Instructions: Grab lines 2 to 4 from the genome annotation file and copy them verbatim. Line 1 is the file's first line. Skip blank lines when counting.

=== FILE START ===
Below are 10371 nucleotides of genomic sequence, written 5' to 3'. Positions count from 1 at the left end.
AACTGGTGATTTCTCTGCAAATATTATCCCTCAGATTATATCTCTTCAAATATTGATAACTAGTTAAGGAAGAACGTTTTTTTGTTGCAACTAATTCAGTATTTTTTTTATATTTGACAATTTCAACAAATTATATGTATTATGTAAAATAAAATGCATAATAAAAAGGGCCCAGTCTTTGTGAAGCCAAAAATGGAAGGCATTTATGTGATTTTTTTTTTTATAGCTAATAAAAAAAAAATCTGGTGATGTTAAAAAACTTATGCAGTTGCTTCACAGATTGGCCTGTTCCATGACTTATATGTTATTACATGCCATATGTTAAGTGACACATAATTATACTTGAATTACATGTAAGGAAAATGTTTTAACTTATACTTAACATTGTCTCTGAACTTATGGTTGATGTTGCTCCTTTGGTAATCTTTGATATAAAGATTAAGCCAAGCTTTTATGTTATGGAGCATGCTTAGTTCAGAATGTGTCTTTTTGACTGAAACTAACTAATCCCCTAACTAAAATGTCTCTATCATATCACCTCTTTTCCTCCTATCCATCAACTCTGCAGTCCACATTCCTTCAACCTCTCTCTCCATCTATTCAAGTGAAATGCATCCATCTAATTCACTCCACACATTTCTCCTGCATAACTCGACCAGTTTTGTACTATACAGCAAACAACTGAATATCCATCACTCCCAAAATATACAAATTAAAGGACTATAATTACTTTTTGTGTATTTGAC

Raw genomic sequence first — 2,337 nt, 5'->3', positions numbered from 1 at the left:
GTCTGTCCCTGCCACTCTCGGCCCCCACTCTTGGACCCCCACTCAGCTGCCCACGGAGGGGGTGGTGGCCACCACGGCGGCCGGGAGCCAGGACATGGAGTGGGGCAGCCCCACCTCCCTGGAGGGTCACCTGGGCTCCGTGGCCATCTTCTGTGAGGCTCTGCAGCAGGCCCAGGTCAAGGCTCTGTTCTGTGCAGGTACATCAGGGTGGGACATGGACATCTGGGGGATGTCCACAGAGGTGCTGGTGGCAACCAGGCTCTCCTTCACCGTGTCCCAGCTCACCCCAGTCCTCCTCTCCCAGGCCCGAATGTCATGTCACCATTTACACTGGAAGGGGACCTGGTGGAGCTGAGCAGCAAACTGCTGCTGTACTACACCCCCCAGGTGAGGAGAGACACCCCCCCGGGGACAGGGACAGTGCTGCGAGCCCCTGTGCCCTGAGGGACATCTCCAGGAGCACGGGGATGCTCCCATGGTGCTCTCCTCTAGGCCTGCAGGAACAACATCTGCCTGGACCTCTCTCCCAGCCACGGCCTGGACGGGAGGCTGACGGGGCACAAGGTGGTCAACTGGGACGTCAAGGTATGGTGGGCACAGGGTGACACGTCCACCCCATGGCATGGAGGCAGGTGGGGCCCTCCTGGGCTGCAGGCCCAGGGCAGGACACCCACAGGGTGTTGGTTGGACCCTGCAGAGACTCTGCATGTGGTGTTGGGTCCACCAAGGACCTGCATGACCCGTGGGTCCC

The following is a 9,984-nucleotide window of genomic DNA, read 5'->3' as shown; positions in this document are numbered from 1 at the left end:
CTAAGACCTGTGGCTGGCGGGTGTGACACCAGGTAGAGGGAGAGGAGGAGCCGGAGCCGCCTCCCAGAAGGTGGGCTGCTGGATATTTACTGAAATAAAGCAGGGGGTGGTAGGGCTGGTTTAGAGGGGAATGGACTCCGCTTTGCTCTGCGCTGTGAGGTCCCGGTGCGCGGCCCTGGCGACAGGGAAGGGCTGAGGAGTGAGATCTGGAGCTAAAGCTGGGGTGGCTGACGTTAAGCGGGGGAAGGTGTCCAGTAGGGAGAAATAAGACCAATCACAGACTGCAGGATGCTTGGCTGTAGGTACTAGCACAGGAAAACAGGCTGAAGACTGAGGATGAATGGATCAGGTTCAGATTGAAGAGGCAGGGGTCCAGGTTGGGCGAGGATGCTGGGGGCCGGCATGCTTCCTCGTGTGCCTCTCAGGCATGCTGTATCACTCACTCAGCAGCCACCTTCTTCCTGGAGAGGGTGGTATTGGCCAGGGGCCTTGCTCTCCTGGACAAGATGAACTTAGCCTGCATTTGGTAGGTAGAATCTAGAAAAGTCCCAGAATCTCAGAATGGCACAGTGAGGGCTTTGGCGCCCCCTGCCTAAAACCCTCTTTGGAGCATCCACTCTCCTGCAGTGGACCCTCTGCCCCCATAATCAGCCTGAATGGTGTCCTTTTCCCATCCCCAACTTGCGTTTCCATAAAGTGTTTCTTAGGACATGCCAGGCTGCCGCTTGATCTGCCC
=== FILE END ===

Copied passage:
AACTGGTGATTTCTCTGCAAATATTATCCCTCAGATTATATCTCTTCAAATATTGATAACTAGTTAAGGAAGAACGTTTTTTTGTTGCAACTAATTCAGTATTTTTTTTATATTTGACAATTTCAACAAATTATATGTATTATGTAAAATAAAATGCATAATAAAAAGGGCCCAGTCTTTGTGAAGCCAAAAATGGAAGGCATTTATGTGATTTTTTTTTTTATAGCTAATAAAAAAAAAATCTGGTGATGTTAAAAAACTTATGCAGTTGCTTCACAGATTGGCCTGTTCCATGACTTATATGTTATTACATGCCATATGTTAAGTGACACATAATTATACTTGAATTACATGTAAGGAAAATGTTTTAACTTATACTTAACATTGTCTCTGAACTTATGGTTGATGTTGCTCCTTTGGTAATCTTTGATATAAAGATTAAGCCAAGCTTTTATGTTATGGAGCATGCTTAGTTCAGAATGTGTCTTTTTGACTGAAACTAACTAATCCCCTAACTAAAATGTCTCTATCATATCACCTCTTTTCCTCCTATCCATCAACTCTGCAGTCCACATTCCTTCAACCTCTCTCTCCATCTATTCAAGTGAAATGCATCCATCTAATTCACTCCACACATTTCTCCTGCATAACTCGACCAGTTTTGTACTATACAGCAAACAACTGAATATCCATCACTCCCAAAATATACAAATTAAAGGACTATAATTACTTTTTGTGTATTTGAC

Raw genomic sequence first — 2,337 nt, 5'->3', positions numbered from 1 at the left:
GTCTGTCCCTGCCACTCTCGGCCCCCACTCTTGGACCCCCACTCAGCTGCCCACGGAGGGGGTGGTGGCCACCACGGCGGCCGGGAGCCAGGACATGGAGTGGGGCAGCCCCACCTCCCTGGAGGGTCACCTGGGCTCCGTGGCCATCTTCTGTGAGGCTCTGCAGCAGGCCCAGGTCAAGGCTCTGTTCTGTGCAGGTACATCAGGGTGGGACATGGACATCTGGGGGATGTCCACAGAGGTGCTGGTGGCAACCAGGCTCTCCTTCACCGTGTCCCAGCTCACCCCAGTCCTCCTCTCCCAGGCCCGAATGTCATGTCACCATTTACACTGGAAGGGGACCTGGTGGAGCTGAGCAGCAAACTGCTGCTGTACTACACCCCCCAGGTGAGGAGAGACACCCCCCCGGGGACAGGGACAGTGCTGCGAGCCCCTGTGCCCTGAGGGACATCTCCAGGAGCACGGGGATGCTCCCATGGTGCTCTCCTCTAGGCCTGCAGGAACAACATCTGCCTGGACCTCTCTCCCAGCCACGGCCTGGACGGGAGGCTGACGGGGCACAAGGTGGTCAACTGGGACGTCAAGGTATGGTGGGCACAGGGTGACACGTCCACCCCATGGCATGGAGGCAGGTGGGGCCCTCCTGGGCTGCAGGCCCAGGGCAGGACACCCACAGGGTGTTGGTTGGACCCTGCAGAGACTCTGCATGTGGTGTTGGGTCCACCAAGGACCTGCATGACCCGTGGGTCCC